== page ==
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The Decline and Fall of the Book Review Section...and What It Means to Publishers

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There's been a lot in the news lately about major-market newspapers that are downsizing, relocating, or completely doing away with their book review section. The Atlanta Journal Constitution dispensed with its book review editor position. The Chicago Tribune moved its Sunday books section to Saturday (which has a lower circulation). And the Los Angeles Times reduced its number of book review pages, folding what used to be a stand-alone books section in with another (though it plans to supplement online).

The general consensus in the publishing industry--at least, from what I've heard at the water cooler--is that, while it doesn't sound the death knell for books (or, for that matter, literacy in America), it certainly ain't good. At a gut level, we know that these sections are necessary--that they're a key means of getting a certain kind of book in front of readers, and that if they're struggling, we're struggling...or, we soon will be if we don't capitalize on other ways to get the word out about our titles. But absent from the discussion thus far is what it actually means to publishers to have fewer books reviewed in America's top papers on a weekly basis.

So what are the consequences of all of this streamlining? Well, obviously, competition for reviews is keener--and it was already pretty fierce. What's more, if a book is lucky enough to get reviewed, the review may be shorter since some book review editors remain committed to covering the same number of books despite their reduced number of pages.

What's wrong with a shorter review? For starters, it means the book may not be reviewed as well (by which I don't mean favorably), since it's hard to evaluate a 350 page book with lots of characters and a complicated plot in a few hundred words. You need the space for description, which means there's little room for actual evaluation of the book--so reviews become mere summaries, which are far less interesting to read (translation: fewer people will want to read the already-struggling-for-eyeballs book review section), and far more difficult to quote (even for those of us who have learned how to wield an ellipsis like a sword).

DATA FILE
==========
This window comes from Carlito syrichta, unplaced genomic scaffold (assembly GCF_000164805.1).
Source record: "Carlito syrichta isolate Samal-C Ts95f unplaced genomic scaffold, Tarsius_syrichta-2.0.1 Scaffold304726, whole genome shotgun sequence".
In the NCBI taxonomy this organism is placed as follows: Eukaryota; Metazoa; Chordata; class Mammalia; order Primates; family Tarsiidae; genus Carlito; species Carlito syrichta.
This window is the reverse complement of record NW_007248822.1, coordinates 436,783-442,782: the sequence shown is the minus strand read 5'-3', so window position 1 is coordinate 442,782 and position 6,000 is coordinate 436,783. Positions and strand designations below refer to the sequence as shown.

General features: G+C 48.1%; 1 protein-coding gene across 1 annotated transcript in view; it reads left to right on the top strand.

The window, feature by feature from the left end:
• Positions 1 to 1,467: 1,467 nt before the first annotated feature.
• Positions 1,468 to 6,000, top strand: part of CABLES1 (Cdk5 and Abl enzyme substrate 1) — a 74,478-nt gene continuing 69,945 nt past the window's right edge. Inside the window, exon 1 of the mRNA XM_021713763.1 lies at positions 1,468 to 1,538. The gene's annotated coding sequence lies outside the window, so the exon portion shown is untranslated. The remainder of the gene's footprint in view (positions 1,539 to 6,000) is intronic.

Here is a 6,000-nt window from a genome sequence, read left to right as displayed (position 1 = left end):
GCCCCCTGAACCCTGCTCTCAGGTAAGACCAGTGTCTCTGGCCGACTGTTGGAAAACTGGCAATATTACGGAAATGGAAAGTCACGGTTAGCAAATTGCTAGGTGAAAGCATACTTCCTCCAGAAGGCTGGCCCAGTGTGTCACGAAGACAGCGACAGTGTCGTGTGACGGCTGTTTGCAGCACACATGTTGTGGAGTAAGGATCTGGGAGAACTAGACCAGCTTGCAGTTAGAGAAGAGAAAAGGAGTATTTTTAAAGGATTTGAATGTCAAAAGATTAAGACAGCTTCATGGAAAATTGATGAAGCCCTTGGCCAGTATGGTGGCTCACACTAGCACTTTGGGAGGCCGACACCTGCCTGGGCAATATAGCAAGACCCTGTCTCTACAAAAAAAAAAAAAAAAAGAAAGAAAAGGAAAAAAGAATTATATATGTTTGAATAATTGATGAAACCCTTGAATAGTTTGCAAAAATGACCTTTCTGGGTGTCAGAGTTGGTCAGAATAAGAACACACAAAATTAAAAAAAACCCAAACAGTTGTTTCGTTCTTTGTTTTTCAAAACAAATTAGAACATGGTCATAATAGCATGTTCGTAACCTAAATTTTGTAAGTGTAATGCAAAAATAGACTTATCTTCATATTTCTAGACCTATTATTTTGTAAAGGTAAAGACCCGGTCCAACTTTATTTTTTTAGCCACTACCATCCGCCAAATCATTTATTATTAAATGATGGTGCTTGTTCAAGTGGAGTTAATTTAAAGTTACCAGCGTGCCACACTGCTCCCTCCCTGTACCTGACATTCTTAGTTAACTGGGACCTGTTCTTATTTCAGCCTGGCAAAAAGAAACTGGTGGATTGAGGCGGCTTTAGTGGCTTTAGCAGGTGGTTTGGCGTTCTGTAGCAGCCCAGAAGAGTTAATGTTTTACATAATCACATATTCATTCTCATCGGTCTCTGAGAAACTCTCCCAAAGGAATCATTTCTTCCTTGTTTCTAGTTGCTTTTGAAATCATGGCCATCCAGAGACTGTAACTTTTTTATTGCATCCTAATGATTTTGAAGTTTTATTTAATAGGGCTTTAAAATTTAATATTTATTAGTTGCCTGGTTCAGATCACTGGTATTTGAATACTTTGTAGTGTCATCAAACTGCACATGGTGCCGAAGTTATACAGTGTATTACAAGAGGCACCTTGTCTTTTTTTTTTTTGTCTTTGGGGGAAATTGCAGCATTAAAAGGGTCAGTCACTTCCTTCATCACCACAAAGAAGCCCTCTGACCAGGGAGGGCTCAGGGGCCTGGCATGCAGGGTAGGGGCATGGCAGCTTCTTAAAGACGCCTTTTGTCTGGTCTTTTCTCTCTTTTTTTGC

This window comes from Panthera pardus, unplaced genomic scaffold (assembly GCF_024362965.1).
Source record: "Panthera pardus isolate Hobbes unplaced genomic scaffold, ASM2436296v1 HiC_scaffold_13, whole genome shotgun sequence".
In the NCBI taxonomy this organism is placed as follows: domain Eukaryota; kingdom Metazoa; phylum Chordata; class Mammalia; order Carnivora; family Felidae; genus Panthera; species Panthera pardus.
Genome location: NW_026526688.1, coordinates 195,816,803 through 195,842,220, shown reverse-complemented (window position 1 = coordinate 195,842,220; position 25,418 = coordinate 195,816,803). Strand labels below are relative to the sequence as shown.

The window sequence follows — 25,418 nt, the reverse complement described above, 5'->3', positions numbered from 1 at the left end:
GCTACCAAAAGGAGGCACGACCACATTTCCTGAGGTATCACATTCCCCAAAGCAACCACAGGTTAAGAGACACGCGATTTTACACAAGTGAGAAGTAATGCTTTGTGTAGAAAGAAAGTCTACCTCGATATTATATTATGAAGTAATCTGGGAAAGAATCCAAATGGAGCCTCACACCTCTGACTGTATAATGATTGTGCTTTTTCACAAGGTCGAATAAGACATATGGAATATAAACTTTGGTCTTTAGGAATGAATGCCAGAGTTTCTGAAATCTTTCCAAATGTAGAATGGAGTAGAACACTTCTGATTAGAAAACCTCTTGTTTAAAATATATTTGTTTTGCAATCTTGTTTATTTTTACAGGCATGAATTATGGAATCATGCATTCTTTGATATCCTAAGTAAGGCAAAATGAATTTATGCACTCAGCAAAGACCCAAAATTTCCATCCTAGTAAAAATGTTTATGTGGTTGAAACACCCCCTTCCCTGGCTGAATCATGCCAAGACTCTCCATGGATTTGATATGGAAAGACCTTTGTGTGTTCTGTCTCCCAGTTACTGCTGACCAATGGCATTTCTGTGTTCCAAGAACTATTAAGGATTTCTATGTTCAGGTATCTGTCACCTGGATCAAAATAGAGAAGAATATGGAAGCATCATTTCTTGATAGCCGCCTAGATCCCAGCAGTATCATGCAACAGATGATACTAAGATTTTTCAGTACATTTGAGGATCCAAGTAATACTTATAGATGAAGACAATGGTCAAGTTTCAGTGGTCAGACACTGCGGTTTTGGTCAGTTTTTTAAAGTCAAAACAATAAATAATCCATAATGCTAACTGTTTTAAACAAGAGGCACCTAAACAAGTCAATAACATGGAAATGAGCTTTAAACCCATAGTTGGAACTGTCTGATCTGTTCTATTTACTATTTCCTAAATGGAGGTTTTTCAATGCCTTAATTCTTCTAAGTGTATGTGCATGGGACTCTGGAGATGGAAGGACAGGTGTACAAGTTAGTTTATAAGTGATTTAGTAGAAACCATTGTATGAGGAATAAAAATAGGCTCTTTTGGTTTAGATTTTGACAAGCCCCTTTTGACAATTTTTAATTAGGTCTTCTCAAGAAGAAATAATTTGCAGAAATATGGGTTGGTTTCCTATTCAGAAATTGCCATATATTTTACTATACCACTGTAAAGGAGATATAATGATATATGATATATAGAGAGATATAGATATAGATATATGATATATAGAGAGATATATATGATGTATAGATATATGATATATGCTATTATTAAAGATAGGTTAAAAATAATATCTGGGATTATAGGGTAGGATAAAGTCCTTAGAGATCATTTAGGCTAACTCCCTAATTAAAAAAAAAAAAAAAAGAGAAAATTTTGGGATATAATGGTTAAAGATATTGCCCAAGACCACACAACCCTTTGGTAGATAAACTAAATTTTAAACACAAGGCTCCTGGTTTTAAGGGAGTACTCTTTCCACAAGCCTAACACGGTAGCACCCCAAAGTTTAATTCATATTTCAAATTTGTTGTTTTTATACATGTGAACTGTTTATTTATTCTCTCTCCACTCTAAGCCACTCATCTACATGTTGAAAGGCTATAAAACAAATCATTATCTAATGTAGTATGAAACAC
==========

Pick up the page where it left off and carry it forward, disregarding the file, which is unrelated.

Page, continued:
And if there are fewer quotable parts? It means fewer reasons for publishers to take out an ad--there's just less to crow about--and fewer ads mean fewer book review sections will survive because many of them rely quite heavily on their advertising revenue. A vicious circle, to be sure. And don't even get me started on the fact that, if fewer books are being reviewed, a bad review hurts more since there will be fewer good ones to offset it.

The problem may not be as new as people are making it out to be. These sections have been struggling to survive for years. It wasn't that long ago that the Boston Globe folded its stand-alone Sunday books section into its "Ideas" section, and let's not forget the public outcry that arose when the San Francisco Chronicle basically tried to do the same. But the fact that it's not "new news" doesn't undercut the fact that it's a problem--and a significantly more complex one than many seem to realize.